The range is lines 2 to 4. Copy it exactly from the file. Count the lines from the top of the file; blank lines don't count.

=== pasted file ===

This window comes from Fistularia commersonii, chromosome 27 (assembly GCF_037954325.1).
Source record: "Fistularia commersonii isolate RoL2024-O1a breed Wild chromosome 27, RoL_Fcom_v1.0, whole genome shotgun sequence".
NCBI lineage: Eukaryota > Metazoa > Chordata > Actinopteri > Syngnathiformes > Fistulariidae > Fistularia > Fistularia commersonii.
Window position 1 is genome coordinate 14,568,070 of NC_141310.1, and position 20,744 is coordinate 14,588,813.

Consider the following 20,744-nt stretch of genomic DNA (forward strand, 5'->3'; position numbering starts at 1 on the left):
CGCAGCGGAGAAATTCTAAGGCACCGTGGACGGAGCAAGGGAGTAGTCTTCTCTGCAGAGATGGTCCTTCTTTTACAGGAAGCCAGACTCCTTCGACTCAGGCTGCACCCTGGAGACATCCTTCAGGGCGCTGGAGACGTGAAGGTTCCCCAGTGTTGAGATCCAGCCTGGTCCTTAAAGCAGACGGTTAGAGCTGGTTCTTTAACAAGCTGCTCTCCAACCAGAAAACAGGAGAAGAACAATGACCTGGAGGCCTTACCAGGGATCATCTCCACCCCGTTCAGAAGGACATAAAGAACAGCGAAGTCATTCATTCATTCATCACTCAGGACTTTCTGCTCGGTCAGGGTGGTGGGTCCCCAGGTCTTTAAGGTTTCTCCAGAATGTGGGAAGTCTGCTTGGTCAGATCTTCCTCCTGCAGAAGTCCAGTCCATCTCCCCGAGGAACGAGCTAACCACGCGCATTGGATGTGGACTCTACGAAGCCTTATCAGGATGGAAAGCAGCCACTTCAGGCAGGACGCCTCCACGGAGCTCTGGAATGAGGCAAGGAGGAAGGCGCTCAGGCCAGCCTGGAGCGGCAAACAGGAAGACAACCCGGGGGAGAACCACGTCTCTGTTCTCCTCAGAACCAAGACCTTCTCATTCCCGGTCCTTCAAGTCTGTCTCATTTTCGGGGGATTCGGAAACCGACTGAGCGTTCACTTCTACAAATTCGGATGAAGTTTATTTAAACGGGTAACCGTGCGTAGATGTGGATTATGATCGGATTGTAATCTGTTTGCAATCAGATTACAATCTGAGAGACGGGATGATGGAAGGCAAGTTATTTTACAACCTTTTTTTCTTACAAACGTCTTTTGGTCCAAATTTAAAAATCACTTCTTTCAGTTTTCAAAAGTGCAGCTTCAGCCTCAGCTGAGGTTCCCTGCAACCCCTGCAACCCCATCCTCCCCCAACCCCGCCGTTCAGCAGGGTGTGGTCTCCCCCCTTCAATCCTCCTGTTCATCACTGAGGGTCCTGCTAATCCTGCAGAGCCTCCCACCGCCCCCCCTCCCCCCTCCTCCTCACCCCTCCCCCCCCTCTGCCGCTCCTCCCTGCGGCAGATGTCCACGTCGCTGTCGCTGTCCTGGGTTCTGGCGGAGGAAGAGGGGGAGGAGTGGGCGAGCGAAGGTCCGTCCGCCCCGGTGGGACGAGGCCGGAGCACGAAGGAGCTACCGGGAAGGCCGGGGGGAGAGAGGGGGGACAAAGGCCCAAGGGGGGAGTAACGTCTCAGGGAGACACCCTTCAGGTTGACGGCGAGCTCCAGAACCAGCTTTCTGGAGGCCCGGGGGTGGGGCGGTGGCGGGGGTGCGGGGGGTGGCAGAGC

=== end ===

Source record: "Fistularia commersonii isolate RoL2024-O1a breed Wild chromosome 27, RoL_Fcom_v1.0, whole genome shotgun sequence".
NCBI lineage: Eukaryota > Metazoa > Chordata > Actinopteri > Syngnathiformes > Fistulariidae > Fistularia > Fistularia commersonii.
Window position 1 is genome coordinate 14,568,070 of NC_141310.1, and position 20,744 is coordinate 14,588,813.